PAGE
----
We review vendors based on rigorous testing and research but also take into account your feedback and our affiliate commission with providers. Some providers are owned by our parent company.
Learn more
vpnMentor was established in 2014 as an independent site reviewing VPN services and covering privacy-related stories. Today, our team of hundreds of cybersecurity researchers, writers, and editors continues to help readers fight for their online freedom in partnership with Kape Technologies PLC, which also owns the following products: ExpressVPN, CyberGhost, and Private Internet Access which may be ranked and reviewed on this website. The reviews published on vpnMentor are believed to be accurate as of the date of each article, and written according to our strict reviewing standards that prioritize the independent, professional and honest examination of the reviewer, taking into account the technical capabilities and qualities of the product together with its commercial value for users. The rankings and reviews we publish may also take into consideration the common ownership mentioned above, and affiliate commissions we earn for purchases through links on our website. We do not review all VPN providers and information is believed to be accurate as of the date of each article.
Advertising Disclosure

vpnMentor was established in 2014 as an independent site reviewing VPN services and covering privacy-related stories. Today, our team of hundreds of cybersecurity researchers, writers, and editors continues to help readers fight for their online freedom in partnership with Kape Technologies PLC, which also owns the following products: ExpressVPN, CyberGhost, and Private Internet Access which may be ranked and reviewed on this website. The reviews published on vpnMentor are believed to be accurate as of the date of each article, and written according to our strict reviewing standards that prioritize the independent, professional and honest examination of the reviewer, taking into account the technical capabilities and qualities of the product together with its commercial value for users. The rankings and reviews we publish may also take into consideration the common ownership mentioned above, and affiliate commissions we earn for purchases through links on our website. We do not review all VPN providers and information is believed to be accurate as of the date of each article.

Ransomware Gangs Exploit PaperCut Vulnerabilities

Ransomware Gangs Exploit PaperCut Vulnerabilities
Keira Waddell Published on 28th April 2023 Senior Writer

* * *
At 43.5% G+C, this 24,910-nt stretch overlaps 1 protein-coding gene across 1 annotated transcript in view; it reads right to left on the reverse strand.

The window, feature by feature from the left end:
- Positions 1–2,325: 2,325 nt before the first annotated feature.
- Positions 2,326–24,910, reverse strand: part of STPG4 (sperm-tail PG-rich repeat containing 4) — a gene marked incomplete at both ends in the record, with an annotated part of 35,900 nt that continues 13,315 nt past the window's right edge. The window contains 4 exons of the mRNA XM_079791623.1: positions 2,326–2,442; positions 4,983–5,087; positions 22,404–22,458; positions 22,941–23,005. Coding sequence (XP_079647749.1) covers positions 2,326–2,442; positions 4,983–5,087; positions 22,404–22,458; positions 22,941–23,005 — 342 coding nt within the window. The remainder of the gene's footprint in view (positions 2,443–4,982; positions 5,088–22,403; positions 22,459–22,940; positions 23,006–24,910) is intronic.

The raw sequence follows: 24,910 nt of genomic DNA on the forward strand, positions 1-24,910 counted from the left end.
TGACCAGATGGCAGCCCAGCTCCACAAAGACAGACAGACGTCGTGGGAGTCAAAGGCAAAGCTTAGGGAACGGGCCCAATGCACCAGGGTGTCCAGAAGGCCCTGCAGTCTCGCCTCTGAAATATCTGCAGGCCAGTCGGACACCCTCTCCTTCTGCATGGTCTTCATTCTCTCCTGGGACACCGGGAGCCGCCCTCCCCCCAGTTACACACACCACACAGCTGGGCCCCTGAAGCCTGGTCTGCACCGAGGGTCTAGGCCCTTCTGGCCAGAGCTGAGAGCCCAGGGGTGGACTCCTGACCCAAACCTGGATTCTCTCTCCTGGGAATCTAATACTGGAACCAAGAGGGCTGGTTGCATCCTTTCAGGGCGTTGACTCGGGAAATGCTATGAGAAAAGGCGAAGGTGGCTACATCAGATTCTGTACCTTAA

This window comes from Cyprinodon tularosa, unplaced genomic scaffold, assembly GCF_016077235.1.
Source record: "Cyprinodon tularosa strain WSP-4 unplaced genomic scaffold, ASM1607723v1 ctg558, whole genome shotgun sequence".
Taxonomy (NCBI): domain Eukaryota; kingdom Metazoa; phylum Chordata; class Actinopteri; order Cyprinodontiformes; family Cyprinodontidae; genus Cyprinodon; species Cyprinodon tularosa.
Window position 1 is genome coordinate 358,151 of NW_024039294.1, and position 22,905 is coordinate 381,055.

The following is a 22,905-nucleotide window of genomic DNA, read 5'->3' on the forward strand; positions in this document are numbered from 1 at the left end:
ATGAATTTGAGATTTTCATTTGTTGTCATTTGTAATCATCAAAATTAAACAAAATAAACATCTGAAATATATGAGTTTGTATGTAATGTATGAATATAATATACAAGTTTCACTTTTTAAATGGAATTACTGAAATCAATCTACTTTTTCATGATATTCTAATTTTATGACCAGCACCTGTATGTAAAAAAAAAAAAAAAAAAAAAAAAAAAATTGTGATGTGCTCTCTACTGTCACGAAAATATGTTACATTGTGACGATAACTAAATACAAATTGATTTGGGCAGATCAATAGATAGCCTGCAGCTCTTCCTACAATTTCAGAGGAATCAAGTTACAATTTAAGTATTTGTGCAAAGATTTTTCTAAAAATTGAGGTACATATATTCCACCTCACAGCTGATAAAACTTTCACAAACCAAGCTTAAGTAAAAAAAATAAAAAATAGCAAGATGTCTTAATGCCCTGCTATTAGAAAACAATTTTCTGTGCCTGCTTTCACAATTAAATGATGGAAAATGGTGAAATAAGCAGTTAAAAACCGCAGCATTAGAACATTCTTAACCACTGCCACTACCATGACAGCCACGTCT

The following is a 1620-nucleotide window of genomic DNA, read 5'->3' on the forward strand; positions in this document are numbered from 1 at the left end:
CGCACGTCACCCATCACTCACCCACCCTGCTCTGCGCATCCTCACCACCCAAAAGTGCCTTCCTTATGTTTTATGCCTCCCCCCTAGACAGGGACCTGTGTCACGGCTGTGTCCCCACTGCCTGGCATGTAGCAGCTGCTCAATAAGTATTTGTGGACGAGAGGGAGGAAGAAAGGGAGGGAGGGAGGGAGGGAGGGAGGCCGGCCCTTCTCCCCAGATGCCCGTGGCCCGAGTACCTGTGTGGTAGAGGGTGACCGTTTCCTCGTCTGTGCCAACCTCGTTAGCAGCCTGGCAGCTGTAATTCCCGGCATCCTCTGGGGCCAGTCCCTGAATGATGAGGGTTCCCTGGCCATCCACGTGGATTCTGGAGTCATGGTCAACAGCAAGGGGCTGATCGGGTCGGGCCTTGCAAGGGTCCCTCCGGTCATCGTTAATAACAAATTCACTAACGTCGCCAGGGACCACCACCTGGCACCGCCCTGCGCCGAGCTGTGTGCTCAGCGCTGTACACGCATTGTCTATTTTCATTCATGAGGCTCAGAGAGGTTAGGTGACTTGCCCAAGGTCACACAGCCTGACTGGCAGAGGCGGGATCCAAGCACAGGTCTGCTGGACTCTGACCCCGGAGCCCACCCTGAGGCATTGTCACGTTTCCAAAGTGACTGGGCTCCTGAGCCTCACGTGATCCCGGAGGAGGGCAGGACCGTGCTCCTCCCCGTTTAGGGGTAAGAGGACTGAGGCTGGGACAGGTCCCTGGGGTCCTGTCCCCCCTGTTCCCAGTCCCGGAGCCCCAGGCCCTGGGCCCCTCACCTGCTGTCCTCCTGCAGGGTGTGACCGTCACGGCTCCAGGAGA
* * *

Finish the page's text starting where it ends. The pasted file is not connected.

PaperCut, a popular print management software, has suffered from severe security vulnerabilities in recent months that have been used to deploy ransomware attacks. The software is used by local governments, large companies, and education and healthcare institutions.

PaperCut released a statement on April 19th advising customers to update to the latest version of their software and to ensure that their systems are fully patched and up to date in order to prevent further attacks.

One of the vulnerabilities, identified as CVE-2023-27350, has been scored 9.8 out of 10 in severity, indicating that an unauthenticated attacker could execute malicious code on a server remotely without the need for credentials.

The company also identified the flaw, CVE-2023-27351, which holds a severity rating of 8.2 out of 10. The bug enables attackers to extract data from PaperCut servers belonging to customers, including but not limited to usernames, full names, email addresses, department information, and payment card numbers associated with the accounts.

Both vulnerabilities have been fixed by recent patches, but many organizations are yet to apply the vital updates, leaving them vulnerable to attack.

In a recent statement to BleepingComputer, the Clop ransomware gang claimed responsibility for attacks on PaperCut servers, which they’ve allegedly been exploiting since April 13th. They said that they used the vulnerabilities to gain access to networks, rather than steal documents from the servers themselves. The group recently exploited zero-day vulnerabilities in the GoAnywhere secure file-sharing platform to steal the data of 130 organizations.

In addition to Clop, Microsoft also stated that some exploitations of these vulnerabilities have led to the deployment of malware linked with Lockbit, another prolific ransomware gang.

Huntress, a cybersecurity firm, has reported that it has observed hackers exploiting the vulnerabilities to implant remote management software such as Atera and Syncro to backdoor unpatched servers. Huntress has identified around 1,800 PaperCut servers that are exposed to the internet, leaving them vulnerable.

The Cybersecurity and Infrastructure Security Agency included the most severe CVE-2023-27350 flaw in its list of vulnerabilities that are being actively exploited. Federal agencies have been instructed to secure their systems against ongoing exploitation within three weeks, by May 12th.

About the Author

Keira is an experienced cybersecurity and tech writer dedicated to providing comprehensive insights on VPNs, online privacy, and internet censorship.